Loads of evidence suggests weeds wreak havoc to native plant communities but many more do not.
Its well known that our most virulent introduced species can cause a whole range of problems for native ecosystems by out-competing, or rendering the local environment unsuitable for, local plants.
Even so, recent case studies have revealed an overall positive relationships between the diversity of native species and presence of weedy species, notably in Mediterranean Biome grasslands.
If we break this down a little, however, do we still find that native plant that are most similar to weeds are being displaced?
Using information from a regional survey of remnant grasslands in South Australia, we found that the diversity of native herbs and grasses actually increased when there were more weed species present in a habitat patch, despite most of the weeds being herbs or grasses. The effect remained significant across different soil types, regional climates and seasonal rainfall (key factors that influence native and weed growth and diversity).
These results seem counter-intuitive.
We know many weeds negatively impact native ecosystems and expect ecologically similar species to compete with each other. The explanation for this opposite finding may lie partly in the subtle ecological differences between species and weeds, leading to separation of resources, and allowing them to exploit different micro-niches.
For example, introduced herbs tend to have higher leaf mass but lower seed mass than native herbs, which promotes rapid growth and dispersal. Introduced herbs and grasses were also more likely to be annual rather than perennial, a key difference in growth period and life history strategy.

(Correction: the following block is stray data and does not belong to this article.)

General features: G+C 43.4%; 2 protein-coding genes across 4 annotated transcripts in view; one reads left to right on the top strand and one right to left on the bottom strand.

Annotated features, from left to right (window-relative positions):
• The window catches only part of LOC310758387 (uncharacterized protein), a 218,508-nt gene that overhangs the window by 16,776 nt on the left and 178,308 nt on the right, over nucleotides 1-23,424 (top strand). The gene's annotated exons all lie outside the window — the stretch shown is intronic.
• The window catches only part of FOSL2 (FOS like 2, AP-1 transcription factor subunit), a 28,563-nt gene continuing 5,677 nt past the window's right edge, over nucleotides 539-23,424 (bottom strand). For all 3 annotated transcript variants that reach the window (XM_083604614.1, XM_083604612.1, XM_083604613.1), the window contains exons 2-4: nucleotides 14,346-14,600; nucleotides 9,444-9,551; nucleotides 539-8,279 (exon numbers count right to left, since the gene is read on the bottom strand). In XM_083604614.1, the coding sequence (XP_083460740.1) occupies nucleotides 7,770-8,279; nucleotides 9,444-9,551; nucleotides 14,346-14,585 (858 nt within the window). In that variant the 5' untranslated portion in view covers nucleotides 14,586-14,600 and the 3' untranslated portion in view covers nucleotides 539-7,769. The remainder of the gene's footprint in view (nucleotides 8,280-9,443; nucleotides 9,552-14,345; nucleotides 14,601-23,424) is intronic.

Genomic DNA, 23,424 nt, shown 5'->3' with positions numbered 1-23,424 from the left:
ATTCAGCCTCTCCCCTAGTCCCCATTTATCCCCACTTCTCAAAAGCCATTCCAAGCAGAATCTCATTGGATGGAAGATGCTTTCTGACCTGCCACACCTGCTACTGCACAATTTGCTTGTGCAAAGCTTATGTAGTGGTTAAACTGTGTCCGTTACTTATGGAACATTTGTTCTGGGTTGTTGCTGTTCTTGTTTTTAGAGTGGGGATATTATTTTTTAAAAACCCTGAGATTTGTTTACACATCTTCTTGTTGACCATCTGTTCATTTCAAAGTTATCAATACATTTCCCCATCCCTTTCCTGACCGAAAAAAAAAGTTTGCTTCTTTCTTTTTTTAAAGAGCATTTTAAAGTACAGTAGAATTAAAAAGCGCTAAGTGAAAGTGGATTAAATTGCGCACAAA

Small native shrubs and low, multi-stemmed eucalypt trees known as ‘mallees’ were less frequent in habitats where weeds were diverse or abundant. While weeds may suppress regeneration from seed in some woody species, our study did not resolve the mechanisms involved.
To further examine the positive effect of weeds on native herbs and grasses, we broke the analysis down by individual weed species.
While a set of weed species had strong negative associations with native plant diversity, many weeds had minimal relationships to natives and some had a strong positive relationship.
This suggests that only a subset of weeds are impacting natives – where abundant, native diversity is heavily reduced – and these are the species that should be targeted for management. Being able to identify and target these species allows the scarce resources available for habitat management to be targeted for maximum impact.
This is a plain language summary of the Guerin et al. paper published in the Applied Vegetation Science. This post was prepared by Greg Guerin, who is a Research Fellow at the University of Adelaide, Australia, and was edited by Andrew Lowe from the original posted by David Zeleny – July 26, 2019 on Journal of Applied Vegetation Science blog site
Featured image: Mokota Conservation Park, a remnant grassland in the mid-north region of South Australia (approximately 160 km north of Adelaide). Photo by Greg Guerin.